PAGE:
‘Swing your swing’: Jon Rahm reveals the reason for his short backswing

jon rahm swings

Jon Rahm has one of the shortest backswings in golf.

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Every golf swing has some unique flair. Like the grooves and curves of a fingerprint, no two swings are alike. Graceful moves like that of Fred Couples often compete alongside the bizarre gyrations of a Jim Furyk.  It’s part of the beauty of golf — there are lots of different ways to get the ball in the hole.

Jon Rahm’s swing has a unique stamp as well. Although his burly frame and wide hips suggest he’d benefit from a fully rotated backswing for maximal kinetic force, Rahm starts into his downswing seemingly before his backswing even has a chance to gather any serious momentum. No matter, the ball explodes off the clubface.

“Just swing your swing,” Rahm said. “Do what you can do. That’s the best thing.”

Lack of hip flexibility has long been pointed to as the reason for Rahm’s truncated backswing. And while that is partially true (his hip turn in the backswing is just 30 degrees, as opposed to the PGA Tour average of 45 degrees, according to TPI data), he revealed at the Open Championship the underlying reason for his unique swing.

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Rahm revealed during his pre-championship presser that he was born with a club foot on his right side. This relatively common birth defect means that a baby is born with a foot that’s “twisted out of shape or position,” and is relatively simple to treat.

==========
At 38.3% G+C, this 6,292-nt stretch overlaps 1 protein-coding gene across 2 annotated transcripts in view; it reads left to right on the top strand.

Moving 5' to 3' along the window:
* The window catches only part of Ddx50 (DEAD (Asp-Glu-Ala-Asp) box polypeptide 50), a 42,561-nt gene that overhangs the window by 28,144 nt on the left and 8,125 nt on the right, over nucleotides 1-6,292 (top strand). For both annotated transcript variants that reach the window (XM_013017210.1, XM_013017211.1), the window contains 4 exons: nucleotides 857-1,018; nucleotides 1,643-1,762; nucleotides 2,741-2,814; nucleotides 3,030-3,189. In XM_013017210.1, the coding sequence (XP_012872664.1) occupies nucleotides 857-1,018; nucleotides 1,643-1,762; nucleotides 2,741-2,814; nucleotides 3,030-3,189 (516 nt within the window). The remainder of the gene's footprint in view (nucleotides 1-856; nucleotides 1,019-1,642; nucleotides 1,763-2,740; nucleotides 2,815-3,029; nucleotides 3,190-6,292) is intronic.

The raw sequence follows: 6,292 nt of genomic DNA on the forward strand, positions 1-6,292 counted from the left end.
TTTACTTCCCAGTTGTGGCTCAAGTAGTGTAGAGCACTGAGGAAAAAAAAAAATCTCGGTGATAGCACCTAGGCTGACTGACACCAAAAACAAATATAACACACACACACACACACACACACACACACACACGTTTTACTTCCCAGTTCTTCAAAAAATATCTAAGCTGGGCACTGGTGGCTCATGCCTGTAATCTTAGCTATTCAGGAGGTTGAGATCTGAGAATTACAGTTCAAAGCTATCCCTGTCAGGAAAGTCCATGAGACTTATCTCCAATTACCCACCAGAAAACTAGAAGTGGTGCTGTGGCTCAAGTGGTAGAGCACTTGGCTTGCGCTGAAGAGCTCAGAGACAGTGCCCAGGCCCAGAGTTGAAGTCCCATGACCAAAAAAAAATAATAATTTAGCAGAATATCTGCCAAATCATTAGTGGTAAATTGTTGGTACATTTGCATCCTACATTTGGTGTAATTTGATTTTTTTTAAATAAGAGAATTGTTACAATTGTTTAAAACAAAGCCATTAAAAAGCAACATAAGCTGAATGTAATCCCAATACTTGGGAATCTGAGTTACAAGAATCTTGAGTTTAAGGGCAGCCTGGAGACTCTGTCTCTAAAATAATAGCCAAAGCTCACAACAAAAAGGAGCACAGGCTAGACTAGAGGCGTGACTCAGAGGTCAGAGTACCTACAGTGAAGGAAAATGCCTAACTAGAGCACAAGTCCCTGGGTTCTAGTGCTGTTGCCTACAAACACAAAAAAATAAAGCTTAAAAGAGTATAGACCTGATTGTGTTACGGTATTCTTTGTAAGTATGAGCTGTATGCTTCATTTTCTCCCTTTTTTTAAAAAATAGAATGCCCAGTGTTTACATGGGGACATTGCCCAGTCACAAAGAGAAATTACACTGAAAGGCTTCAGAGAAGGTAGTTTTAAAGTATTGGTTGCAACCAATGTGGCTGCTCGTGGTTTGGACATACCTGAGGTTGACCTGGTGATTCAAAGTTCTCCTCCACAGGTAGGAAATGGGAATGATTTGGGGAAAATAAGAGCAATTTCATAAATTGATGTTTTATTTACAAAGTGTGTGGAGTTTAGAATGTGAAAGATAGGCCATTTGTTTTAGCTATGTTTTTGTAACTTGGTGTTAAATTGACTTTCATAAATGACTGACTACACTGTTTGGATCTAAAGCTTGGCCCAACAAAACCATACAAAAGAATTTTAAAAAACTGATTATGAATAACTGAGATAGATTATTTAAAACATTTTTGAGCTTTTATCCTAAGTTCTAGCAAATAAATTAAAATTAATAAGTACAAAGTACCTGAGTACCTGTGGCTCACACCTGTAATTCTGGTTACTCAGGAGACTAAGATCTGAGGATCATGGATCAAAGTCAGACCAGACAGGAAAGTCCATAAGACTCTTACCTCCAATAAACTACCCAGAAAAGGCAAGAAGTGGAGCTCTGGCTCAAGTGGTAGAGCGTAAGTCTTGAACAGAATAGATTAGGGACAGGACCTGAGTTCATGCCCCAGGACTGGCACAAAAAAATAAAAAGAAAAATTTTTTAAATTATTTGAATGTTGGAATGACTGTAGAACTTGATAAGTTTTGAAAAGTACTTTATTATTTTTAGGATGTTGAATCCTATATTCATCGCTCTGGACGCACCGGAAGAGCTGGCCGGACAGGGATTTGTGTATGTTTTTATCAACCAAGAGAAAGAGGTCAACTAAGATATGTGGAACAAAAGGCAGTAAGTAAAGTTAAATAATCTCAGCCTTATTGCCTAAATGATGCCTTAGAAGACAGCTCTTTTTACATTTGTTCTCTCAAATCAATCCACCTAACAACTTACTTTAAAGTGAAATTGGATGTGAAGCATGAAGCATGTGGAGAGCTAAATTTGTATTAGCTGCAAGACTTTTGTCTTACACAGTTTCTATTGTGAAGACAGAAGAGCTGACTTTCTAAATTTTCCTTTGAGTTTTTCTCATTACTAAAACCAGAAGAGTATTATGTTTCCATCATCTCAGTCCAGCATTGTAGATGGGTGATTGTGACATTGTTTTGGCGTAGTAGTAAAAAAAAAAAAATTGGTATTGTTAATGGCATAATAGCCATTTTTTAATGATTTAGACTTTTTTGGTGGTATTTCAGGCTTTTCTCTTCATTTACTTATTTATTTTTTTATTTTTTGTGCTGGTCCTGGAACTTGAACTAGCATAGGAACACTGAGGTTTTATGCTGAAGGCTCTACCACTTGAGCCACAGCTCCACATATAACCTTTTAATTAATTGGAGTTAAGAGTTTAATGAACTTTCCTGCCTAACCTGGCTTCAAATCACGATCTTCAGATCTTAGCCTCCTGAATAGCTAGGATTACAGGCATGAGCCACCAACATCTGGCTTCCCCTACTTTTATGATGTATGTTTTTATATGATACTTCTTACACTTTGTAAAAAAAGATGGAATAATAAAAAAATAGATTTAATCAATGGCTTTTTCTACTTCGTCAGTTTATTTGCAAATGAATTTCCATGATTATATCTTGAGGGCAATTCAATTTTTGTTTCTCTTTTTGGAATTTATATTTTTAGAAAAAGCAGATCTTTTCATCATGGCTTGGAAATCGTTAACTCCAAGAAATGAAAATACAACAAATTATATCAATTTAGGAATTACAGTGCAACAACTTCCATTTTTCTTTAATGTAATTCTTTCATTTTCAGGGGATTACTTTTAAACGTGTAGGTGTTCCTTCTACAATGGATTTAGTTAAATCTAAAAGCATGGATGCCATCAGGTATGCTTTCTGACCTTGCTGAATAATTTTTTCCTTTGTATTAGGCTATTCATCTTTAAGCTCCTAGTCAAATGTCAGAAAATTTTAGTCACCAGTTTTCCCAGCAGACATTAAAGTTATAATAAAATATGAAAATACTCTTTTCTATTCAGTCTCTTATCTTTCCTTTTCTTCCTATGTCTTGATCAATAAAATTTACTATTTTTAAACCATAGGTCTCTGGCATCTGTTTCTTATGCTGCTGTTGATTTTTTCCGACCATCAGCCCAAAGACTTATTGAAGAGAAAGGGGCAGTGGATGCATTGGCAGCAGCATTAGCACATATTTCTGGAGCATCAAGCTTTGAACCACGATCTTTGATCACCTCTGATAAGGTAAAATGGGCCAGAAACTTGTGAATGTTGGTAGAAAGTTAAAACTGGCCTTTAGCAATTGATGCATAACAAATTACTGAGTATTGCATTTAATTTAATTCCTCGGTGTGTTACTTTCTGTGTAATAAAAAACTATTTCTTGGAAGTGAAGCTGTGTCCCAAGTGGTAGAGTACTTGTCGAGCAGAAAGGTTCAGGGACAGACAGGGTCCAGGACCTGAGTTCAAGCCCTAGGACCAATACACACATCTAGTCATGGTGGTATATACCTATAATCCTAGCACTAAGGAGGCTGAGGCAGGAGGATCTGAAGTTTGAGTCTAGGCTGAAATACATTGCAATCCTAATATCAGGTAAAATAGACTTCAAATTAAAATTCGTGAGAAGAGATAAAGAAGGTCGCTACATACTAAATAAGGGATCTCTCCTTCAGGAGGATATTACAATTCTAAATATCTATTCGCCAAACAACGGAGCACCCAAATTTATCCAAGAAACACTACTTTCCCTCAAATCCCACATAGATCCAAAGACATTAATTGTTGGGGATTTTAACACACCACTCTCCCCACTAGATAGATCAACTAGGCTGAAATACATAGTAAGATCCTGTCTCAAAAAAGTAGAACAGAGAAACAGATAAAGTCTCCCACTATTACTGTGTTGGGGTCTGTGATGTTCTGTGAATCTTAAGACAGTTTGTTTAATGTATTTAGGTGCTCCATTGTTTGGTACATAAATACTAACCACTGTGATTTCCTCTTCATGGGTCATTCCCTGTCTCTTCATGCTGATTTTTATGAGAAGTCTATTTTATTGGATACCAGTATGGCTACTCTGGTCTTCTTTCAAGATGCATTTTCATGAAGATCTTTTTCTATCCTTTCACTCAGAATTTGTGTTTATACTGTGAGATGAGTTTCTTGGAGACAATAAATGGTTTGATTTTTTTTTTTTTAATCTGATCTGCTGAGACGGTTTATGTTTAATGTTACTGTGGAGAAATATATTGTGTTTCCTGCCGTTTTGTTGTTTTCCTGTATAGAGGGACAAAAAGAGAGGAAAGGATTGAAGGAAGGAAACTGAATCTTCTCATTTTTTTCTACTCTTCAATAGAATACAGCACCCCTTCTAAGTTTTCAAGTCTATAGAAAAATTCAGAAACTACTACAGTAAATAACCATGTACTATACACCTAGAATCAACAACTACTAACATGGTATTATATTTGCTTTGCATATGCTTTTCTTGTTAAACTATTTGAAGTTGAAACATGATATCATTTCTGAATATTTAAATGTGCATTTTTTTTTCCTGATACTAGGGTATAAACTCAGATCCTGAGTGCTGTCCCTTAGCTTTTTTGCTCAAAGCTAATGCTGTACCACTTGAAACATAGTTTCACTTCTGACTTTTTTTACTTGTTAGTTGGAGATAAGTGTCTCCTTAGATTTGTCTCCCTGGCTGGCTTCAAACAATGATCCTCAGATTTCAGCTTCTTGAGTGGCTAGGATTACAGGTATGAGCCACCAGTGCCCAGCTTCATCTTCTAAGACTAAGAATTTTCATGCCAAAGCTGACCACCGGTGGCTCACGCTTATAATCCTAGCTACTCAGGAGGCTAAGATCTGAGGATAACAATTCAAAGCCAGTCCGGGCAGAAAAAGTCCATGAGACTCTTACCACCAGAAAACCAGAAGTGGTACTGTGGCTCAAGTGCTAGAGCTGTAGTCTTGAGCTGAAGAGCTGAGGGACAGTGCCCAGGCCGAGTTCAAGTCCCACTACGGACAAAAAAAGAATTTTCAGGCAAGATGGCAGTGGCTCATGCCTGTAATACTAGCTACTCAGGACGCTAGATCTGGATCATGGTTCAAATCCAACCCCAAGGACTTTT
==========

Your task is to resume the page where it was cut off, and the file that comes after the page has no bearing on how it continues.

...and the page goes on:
For Rahm, his club foot was a bit more severe, and the doctors “pretty much broke every bone in [his] ankle and [he] was casted within 20 minutes of being born from the knee down.” He continued to return to the hospital weekly for treatment and, as a result, has limited mobility in his right ankle.

“I didn’t take a full swing because my right ankle doesn’t have the mobility or stability to take it,” he said. “I learned at a very young age that I’m going to be more efficient at creating power and be consistent from a short swing. If I take a full to parallel, it might create more speed, but I have no stability. My ankle just can’t take it.”

With this limited mobility in his right ankle, Rahm has to find other ways to create power. And he does so with extremely bowed — or laid off — wrists.

“He has an incredible ability to load the wrist joint,” said TPI co-founder Greg Rose in a Youtube video breaking down Rahm’s swing. “He has a lot of power coming from that strong upper body.”

The young Spaniard described his joints as “hypermobile” when getting his wrists in flexion, which is a great way to generate power and get the shaft in position for a shallow angle of attack on the downswing. For Rahm, this move looks exaggerated, but the result is a powerful swing with a much smaller backswing than most.

“It’s little things that I think a lot of people can learn,” Rahm said. “Let your body dictate how you can swing. Simple as that.”

Rahm’s move may not look like the prototypical move for one of the best golfers in the world, but the results can’t be argued.

Golf.com Editor

Zephyr Melton is an assistant editor for GOLF.com where he spends his days blogging, producing and editing. Prior to joining the team at GOLF.com, he attended the University of Texas followed by stops with Team USA, the Green Bay Packers and the PGA Tour. He assists on all things instruction and covers amateur and women’s golf.